It does not offer solutions, they’re not researchers. They’re two people with a podcast, they have no authority. For me, that’s not important, I’m not looking for a remedy, I am far more interested in, for example, stories about trial and error. Oo here’s a treatment that seems to work for some people, let’s try it out and see what happens! I love that. Also that they’re very open about how some treatments, such as healing, might only work on a placebo basis. Their motto is it doesn’t matter if it’s placebo, long as I feel better. I like that.
They also spend quite a lot of time listing symptoms, giving examples of what it might feel like. Which is informative and funny, all at once! Not to mention relatable.
Reading this book is like having someone tell me a. you’re not crazy, and b. you’re not the only one. Well thank god!
TEN SIGNS YOU’RE PMS-ING
You feel worried and anxious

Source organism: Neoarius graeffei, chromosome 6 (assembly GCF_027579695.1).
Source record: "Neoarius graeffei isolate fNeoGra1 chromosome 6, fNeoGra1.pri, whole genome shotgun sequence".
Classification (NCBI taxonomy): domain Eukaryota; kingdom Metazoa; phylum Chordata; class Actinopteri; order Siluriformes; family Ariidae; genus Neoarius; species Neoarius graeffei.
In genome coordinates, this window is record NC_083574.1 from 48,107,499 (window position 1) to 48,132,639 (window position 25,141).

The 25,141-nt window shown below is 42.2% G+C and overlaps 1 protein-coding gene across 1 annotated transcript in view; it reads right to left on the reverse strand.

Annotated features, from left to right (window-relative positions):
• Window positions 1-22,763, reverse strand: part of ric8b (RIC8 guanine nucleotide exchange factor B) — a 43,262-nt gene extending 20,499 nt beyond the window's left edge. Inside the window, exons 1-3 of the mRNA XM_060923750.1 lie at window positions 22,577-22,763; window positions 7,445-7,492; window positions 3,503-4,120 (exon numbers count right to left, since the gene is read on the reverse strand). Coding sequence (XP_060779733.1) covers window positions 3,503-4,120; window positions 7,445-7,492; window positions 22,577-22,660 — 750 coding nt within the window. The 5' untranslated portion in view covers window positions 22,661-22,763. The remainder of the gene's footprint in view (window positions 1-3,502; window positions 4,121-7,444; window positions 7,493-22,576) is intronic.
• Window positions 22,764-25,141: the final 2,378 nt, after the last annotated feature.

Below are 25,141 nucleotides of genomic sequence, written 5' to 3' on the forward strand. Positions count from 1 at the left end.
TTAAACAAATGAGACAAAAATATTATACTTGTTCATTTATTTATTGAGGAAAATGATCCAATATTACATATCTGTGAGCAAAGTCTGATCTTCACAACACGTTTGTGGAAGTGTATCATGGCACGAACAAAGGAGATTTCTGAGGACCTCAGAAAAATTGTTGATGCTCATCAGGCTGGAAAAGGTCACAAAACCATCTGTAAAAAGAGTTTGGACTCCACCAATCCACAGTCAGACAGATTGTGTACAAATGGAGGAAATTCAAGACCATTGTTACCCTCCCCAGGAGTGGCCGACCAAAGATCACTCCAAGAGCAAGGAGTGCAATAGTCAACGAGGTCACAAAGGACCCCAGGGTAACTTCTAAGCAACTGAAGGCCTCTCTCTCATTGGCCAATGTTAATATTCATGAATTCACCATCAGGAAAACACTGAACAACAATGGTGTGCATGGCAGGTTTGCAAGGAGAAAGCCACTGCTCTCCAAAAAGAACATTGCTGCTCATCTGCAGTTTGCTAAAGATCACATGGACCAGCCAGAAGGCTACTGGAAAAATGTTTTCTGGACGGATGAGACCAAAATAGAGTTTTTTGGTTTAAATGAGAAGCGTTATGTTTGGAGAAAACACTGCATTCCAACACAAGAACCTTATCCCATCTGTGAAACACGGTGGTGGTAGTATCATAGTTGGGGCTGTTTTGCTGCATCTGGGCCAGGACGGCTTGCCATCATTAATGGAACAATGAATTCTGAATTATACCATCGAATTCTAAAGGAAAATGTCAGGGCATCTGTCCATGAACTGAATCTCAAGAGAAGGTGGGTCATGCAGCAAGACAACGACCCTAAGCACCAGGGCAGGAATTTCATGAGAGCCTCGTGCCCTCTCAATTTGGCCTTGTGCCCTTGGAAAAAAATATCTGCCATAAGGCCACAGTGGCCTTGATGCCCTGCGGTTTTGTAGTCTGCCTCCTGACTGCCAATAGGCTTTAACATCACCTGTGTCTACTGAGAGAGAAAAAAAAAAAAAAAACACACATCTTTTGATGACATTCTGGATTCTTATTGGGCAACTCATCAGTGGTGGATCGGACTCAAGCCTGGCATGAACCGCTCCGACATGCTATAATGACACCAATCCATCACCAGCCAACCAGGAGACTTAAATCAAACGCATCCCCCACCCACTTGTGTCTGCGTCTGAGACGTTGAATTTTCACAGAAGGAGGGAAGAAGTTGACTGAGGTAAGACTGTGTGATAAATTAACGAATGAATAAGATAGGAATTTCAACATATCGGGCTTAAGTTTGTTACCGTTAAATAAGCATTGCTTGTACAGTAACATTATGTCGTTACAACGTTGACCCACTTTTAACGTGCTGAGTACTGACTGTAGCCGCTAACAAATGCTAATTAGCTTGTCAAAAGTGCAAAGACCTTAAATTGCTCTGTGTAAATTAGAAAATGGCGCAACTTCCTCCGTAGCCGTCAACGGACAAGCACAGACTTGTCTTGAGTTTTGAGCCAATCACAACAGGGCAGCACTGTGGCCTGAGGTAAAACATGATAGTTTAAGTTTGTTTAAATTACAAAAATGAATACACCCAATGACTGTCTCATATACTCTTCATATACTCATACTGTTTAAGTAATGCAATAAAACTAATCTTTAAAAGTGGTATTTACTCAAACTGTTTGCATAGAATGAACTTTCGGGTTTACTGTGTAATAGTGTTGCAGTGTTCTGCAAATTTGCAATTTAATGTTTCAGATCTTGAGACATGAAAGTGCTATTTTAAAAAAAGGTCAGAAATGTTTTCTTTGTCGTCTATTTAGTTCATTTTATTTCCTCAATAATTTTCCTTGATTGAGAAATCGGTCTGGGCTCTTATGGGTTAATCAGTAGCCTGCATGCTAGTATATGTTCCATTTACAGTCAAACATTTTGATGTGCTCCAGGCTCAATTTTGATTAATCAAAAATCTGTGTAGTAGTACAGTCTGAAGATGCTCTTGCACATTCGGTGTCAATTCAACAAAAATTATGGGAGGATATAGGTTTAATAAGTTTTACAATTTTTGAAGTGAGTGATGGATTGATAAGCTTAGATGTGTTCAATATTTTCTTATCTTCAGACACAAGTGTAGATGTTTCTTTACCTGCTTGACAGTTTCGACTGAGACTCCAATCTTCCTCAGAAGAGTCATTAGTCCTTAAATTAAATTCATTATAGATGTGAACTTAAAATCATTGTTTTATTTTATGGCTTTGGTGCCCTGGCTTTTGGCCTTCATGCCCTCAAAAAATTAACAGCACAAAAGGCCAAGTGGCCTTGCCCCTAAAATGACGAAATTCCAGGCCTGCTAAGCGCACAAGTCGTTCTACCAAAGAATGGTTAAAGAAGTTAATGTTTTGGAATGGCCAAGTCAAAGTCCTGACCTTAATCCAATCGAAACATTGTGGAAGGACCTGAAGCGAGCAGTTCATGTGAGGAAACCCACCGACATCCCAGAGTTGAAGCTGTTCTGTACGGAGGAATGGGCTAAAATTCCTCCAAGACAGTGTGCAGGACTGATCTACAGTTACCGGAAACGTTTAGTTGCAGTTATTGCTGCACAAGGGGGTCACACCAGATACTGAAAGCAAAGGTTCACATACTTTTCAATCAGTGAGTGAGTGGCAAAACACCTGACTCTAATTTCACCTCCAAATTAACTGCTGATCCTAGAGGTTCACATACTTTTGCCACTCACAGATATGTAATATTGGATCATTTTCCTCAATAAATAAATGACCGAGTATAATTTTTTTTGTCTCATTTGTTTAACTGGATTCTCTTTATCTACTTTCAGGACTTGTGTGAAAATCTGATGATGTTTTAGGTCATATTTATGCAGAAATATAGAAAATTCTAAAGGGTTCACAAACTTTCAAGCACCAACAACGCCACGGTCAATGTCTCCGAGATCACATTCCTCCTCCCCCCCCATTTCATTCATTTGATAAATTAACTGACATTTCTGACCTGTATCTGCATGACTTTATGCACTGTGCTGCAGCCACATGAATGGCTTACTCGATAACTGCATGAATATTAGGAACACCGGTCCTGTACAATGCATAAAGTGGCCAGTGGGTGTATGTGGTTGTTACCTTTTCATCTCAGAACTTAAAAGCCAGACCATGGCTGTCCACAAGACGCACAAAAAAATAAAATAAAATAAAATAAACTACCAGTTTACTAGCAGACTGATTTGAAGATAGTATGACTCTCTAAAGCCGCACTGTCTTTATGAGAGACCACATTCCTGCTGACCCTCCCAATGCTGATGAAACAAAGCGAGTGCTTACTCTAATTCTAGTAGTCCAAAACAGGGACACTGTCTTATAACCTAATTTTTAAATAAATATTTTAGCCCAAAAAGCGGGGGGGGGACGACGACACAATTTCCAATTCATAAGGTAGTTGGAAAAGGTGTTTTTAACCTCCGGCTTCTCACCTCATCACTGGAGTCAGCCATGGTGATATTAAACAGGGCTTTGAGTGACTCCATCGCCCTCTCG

Your mood changes quickly
You cry more than usual
You don’t feel like doing anything
You’re more than tired, no energy
You’re not sleeping well
Your body swells, especially the stomach
Your breasts feel tense and sore
You get headaches
You’re hungrier than usual and crave sweet things
Headaches are foreign to me but the rest of just all of it, all. of. it.
And SUPER GOOD NEWS: if you’ve got PMS, menopause is most likely going to be hell.
Anyway…especially happy to have someone confirm I’m not the only one with severe nightly sweats pre menstruation. Doesn’t matter if it’s -20º C and I’m sleeping with the window open, still sweating. Niiice.